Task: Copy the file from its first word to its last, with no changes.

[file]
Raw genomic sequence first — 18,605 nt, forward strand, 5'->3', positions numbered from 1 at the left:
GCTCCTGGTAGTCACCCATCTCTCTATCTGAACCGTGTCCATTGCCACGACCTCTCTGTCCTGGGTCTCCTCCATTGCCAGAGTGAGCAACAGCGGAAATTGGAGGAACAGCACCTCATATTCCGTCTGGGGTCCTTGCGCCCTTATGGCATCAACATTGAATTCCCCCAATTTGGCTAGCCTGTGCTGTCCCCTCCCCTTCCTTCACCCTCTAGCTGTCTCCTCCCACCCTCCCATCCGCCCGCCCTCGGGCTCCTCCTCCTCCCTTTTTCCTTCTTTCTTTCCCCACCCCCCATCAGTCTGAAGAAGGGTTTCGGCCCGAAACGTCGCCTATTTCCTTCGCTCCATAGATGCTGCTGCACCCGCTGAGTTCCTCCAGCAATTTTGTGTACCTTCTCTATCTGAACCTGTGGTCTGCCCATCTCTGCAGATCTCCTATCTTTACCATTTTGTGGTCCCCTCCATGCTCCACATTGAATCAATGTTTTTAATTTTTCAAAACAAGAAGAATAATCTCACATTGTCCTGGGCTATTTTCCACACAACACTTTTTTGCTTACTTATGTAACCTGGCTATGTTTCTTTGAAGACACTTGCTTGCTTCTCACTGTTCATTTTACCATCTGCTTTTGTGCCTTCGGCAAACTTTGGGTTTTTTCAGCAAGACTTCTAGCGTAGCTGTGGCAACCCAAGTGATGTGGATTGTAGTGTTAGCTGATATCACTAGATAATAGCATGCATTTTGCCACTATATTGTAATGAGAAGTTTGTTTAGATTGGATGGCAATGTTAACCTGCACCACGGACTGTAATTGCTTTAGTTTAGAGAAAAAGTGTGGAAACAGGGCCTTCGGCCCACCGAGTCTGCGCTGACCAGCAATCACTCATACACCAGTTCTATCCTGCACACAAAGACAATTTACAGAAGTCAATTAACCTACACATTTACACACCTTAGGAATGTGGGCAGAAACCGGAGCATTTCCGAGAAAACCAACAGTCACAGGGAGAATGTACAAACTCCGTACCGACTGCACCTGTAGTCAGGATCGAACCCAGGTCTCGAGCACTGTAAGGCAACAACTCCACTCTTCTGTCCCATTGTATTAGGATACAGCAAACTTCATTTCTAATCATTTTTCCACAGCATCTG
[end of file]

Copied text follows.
Raw genomic sequence first — 18,605 nt, forward strand, 5'->3', positions numbered from 1 at the left:
GCTCCTGGTAGTCACCCATCTCTCTATCTGAACCGTGTCCATTGCCACGACCTCTCTGTCCTGGGTCTCCTCCATTGCCAGAGTGAGCAACAGCGGAAATTGGAGGAACAGCACCTCATATTCCGTCTGGGGTCCTTGCGCCCTTATGGCATCAACATTGAATTCCCCCAATTTGGCTAGCCTGTGCTGTCCCCTCCCCTTCCTTCACCCTCTAGCTGTCTCCTCCCACCCTCCCATCCGCCCGCCCTCGGGCTCCTCCTCCTCCCTTTTTCCTTCTTTCTTTCCCCACCCCCCATCAGTCTGAAGAAGGGTTTCGGCCCGAAACGTCGCCTATTTCCTTCGCTCCATAGATGCTGCTGCACCCGCTGAGTTCCTCCAGCAATTTTGTGTACCTTCTCTATCTGAACCTGTGGTCTGCCCATCTCTGCAGATCTCCTATCTTTACCATTTTGTGGTCCCCTCCATGCTCCACATTGAATCAATGTTTTTAATTTTTCAAAACAAGAAGAATAATCTCACATTGTCCTGGGCTATTTTCCACACAACACTTTTTTGCTTACTTATGTAACCTGGCTATGTTTCTTTGAAGACACTTGCTTGCTTCTCACTGTTCATTTTACCATCTGCTTTTGTGCCTTCGGCAAACTTTGGGTTTTTTCAGCAAGACTTCTAGCGTAGCTGTGGCAACCCAAGTGATGTGGATTGTAGTGTTAGCTGATATCACTAGATAATAGCATGCATTTTGCCACTATATTGTAATGAGAAGTTTGTTTAGATTGGATGGCAATGTTAACCTGCACCACGGACTGTAATTGCTTTAGTTTAGAGAAAAAGTGTGGAAACAGGGCCTTCGGCCCACCGAGTCTGCGCTGACCAGCAATCACTCATACACCAGTTCTATCCTGCACACAAAGACAATTTACAGAAGTCAATTAACCTACACATTTACACACCTTAGGAATGTGGGCAGAAACCGGAGCATTTCCGAGAAAACCAACAGTCACAGGGAGAATGTACAAACTCCGTACCGACTGCACCTGTAGTCAGGATCGAACCCAGGTCTCGAGCACTGTAAGGCAACAACTCCACTCTTCTGTCCCATTGTATTAGGATACAGCAAACTTCATTTCTAATCATTTTTCCACAGCATCTG